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A Closer Look: Casa Programme

A Montessori approach to education in the pre-school and Kindergarten years prepares children to be interested and active participants in their own education.

At UMS, we have significantly enhanced the Montessori programme of education by offering additional opportunities for learning in such areas as French, Computers, Physical Education, Music and the Arts.

Program Enhancements

All Canadian public schools offer a core French program which usually will begin in Grade 4. At UMS, French instruction begins in pre-school. French is taught using a unique program call AIM (Accelerated Integrated Methodology). The premise of this approach is that students learn and remember better when they combine gestures to go with the words they are saying. It includes defined gestures for 700 essential French words. Older Casa children then learn to make simple sentences by combining the nouns and gestures thereby building the foundation to develop fluency in the Elementary programme.

Our music curriculum is designed to help students develop an understanding and appreciation of music, as well as practical skills, so they will be able to find in music a life-long source of enjoyment and personal satisfaction. UMS practices the Orff Shulwerk approach, a “child-centred” way of learning music education that treats music as a basic system like language and believes that just as any child can learn a language without formal instruction, so can every child learn music in a friendly and gentle manner. Students develop their knowledge and skills through listening, performing and creating.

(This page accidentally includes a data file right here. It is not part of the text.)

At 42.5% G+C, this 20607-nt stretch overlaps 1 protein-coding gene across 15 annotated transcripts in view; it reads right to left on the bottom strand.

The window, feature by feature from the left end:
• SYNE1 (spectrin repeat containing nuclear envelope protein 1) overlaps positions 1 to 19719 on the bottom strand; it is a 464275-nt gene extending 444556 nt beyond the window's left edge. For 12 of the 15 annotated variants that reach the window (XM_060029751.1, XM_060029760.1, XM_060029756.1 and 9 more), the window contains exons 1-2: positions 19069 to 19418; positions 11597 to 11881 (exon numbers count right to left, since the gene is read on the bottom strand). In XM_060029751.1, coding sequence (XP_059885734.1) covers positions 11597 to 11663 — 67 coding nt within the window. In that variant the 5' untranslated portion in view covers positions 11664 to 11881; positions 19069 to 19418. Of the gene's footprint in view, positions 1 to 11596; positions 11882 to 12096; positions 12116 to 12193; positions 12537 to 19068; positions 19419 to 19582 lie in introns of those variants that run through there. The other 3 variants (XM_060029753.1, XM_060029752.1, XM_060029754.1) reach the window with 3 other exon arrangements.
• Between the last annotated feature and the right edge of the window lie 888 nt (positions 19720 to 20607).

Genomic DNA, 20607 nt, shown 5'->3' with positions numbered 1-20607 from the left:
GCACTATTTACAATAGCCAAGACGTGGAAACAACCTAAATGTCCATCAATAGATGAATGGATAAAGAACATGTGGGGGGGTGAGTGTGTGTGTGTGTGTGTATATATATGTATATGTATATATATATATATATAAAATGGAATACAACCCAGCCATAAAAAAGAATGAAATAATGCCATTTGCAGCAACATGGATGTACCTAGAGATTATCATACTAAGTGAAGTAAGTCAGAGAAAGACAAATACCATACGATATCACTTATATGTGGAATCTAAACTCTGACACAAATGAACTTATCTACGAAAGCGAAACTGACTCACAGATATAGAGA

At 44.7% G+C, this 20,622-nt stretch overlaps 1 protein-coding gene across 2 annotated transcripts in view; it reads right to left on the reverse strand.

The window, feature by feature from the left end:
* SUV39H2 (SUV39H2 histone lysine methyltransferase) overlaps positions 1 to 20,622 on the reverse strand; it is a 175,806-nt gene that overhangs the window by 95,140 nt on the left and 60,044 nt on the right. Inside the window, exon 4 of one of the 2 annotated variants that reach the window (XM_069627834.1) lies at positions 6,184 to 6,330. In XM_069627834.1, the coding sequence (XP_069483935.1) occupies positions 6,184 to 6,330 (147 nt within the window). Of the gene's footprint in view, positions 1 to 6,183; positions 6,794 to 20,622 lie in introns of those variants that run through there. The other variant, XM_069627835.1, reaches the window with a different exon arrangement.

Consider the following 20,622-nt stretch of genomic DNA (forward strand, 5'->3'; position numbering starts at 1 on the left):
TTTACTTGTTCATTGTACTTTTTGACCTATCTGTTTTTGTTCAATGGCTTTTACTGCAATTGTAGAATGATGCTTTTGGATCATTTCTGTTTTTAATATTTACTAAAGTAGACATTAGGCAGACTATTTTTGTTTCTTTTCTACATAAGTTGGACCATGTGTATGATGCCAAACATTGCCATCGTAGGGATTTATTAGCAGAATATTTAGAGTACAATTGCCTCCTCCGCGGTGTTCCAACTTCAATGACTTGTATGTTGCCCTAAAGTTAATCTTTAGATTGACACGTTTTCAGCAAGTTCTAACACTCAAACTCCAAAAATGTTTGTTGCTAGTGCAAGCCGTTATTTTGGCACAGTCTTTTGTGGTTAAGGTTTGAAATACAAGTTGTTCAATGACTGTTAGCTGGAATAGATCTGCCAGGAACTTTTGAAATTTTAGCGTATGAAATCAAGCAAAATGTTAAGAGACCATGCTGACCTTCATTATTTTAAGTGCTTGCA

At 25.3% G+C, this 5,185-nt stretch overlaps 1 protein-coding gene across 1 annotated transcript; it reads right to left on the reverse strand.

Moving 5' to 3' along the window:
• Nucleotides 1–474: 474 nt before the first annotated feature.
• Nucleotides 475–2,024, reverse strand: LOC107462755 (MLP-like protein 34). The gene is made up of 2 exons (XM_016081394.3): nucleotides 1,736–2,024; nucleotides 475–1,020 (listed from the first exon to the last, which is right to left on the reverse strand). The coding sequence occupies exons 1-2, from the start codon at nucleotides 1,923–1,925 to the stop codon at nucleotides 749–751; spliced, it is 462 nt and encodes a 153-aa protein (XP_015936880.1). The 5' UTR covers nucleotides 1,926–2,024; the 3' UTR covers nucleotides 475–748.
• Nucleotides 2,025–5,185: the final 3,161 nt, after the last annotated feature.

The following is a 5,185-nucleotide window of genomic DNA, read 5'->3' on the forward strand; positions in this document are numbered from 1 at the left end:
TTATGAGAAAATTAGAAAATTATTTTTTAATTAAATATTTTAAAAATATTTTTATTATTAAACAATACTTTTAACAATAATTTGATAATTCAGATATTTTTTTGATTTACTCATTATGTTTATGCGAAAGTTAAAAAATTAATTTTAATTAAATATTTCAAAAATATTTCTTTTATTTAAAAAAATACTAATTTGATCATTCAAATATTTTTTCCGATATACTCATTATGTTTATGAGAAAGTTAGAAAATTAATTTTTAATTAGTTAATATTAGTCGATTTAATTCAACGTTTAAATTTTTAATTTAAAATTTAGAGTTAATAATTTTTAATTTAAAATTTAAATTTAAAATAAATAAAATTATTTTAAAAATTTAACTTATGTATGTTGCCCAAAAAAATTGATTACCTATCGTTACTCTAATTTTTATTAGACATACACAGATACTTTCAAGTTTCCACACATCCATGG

In keeping with preparing our Casa students for the progressive Grade 1 programme at UMS, our Balanced Literacy program strikes a balance between both whole language and phonics. The strongest elements of each are incorporated into a literacy program that aims to guide students toward proficient and life-long reading. The goal of the Balanced Literacy Program is to teach students to become independent, strategic and avid readers and writers. The teacher implements a well-planned comprehensive literacy program that reflects a gradual release of control, whereby responsibility is gradually shifted from the teacher to the students. Through careful observation and assessment, the teacher identifies the most appropriate approach for teaching and learning to meet the diverse needs of students.

Computers are introduced to our students at an early age. Children learn basic computer operating skills and move on to more advanced skills by working on various educational software. Older Casa children are introduced to keyboarding skills by painting and illustrating short stories.

Development of coordination, balance and strength is an important component of our Casa Programme. The playroom invites children to explore and delight while developing control of their bodies. At UMS we believe that young children need to explore the outside world in order to develop their innate connection with nature. Weekly walking journeys allow the children to appreciate and care for the natural world. Children also interact with each other through organized games or free play activities on the outdoor playground equipment.

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